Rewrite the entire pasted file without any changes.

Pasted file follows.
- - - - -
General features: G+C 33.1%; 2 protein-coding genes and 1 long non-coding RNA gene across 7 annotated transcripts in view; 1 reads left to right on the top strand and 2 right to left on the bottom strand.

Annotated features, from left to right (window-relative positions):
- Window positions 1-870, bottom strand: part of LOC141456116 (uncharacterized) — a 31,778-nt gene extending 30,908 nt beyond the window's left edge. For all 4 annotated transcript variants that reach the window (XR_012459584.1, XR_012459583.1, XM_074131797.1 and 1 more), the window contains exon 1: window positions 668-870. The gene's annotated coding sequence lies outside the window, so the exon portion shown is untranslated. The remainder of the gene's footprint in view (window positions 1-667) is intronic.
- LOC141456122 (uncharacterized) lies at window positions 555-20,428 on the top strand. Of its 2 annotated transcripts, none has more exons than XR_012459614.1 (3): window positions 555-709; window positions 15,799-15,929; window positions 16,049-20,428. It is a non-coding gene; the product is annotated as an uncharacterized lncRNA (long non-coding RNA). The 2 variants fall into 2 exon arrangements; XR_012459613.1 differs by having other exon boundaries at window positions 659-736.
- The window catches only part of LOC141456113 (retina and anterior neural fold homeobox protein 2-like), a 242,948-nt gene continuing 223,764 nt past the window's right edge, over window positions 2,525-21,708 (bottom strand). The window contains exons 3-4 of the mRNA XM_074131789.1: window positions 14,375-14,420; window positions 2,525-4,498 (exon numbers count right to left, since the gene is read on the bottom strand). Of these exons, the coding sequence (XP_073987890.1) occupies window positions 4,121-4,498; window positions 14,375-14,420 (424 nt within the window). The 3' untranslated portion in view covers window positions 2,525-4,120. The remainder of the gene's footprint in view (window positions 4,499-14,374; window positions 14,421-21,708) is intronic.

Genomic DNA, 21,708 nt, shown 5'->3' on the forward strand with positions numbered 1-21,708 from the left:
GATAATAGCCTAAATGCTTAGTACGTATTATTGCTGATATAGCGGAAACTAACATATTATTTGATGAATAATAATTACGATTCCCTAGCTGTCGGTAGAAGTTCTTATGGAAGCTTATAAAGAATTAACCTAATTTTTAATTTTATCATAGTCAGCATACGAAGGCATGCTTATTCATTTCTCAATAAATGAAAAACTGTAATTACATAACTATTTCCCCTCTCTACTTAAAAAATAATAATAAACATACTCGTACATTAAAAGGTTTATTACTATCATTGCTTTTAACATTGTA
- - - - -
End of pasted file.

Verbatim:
General features: G+C 33.1%; 2 protein-coding genes and 1 long non-coding RNA gene across 7 annotated transcripts in view; 1 reads left to right on the top strand and 2 right to left on the bottom strand.

Annotated features, from left to right (window-relative positions):
- Window positions 1-870, bottom strand: part of LOC141456116 (uncharacterized) — a 31,778-nt gene extending 30,908 nt beyond the window's left edge. For all 4 annotated transcript variants that reach the window (XR_012459584.1, XR_012459583.1, XM_074131797.1 and 1 more), the window contains exon 1: window positions 668-870. The gene's annotated coding sequence lies outside the window, so the exon portion shown is untranslated. The remainder of the gene's footprint in view (window positions 1-667) is intronic.
- LOC141456122 (uncharacterized) lies at window positions 555-20,428 on the top strand. Of its 2 annotated transcripts, none has more exons than XR_012459614.1 (3): window positions 555-709; window positions 15,799-15,929; window positions 16,049-20,428. It is a non-coding gene; the product is annotated as an uncharacterized lncRNA (long non-coding RNA). The 2 variants fall into 2 exon arrangements; XR_012459613.1 differs by having other exon boundaries at window positions 659-736.
- The window catches only part of LOC141456113 (retina and anterior neural fold homeobox protein 2-like), a 242,948-nt gene continuing 223,764 nt past the window's right edge, over window positions 2,525-21,708 (bottom strand). The window contains exons 3-4 of the mRNA XM_074131789.1: window positions 14,375-14,420; window positions 2,525-4,498 (exon numbers count right to left, since the gene is read on the bottom strand). Of these exons, the coding sequence (XP_073987890.1) occupies window positions 4,121-4,498; window positions 14,375-14,420 (424 nt within the window). The 3' untranslated portion in view covers window positions 2,525-4,120. The remainder of the gene's footprint in view (window positions 4,499-14,374; window positions 14,421-21,708) is intronic.

Genomic DNA, 21,708 nt, shown 5'->3' on the forward strand with positions numbered 1-21,708 from the left:
GATAATAGCCTAAATGCTTAGTACGTATTATTGCTGATATAGCGGAAACTAACATATTATTTGATGAATAATAATTACGATTCCCTAGCTGTCGGTAGAAGTTCTTATGGAAGCTTATAAAGAATTAACCTAATTTTTAATTTTATCATAGTCAGCATACGAAGGCATGCTTATTCATTTCTCAATAAATGAAAAACTGTAATTACATAACTATTTCCCCTCTCTACTTAAAAAATAATAATAAACATACTCGTACATTAAAAGGTTTATTACTATCATTGCTTTTAACATTGTA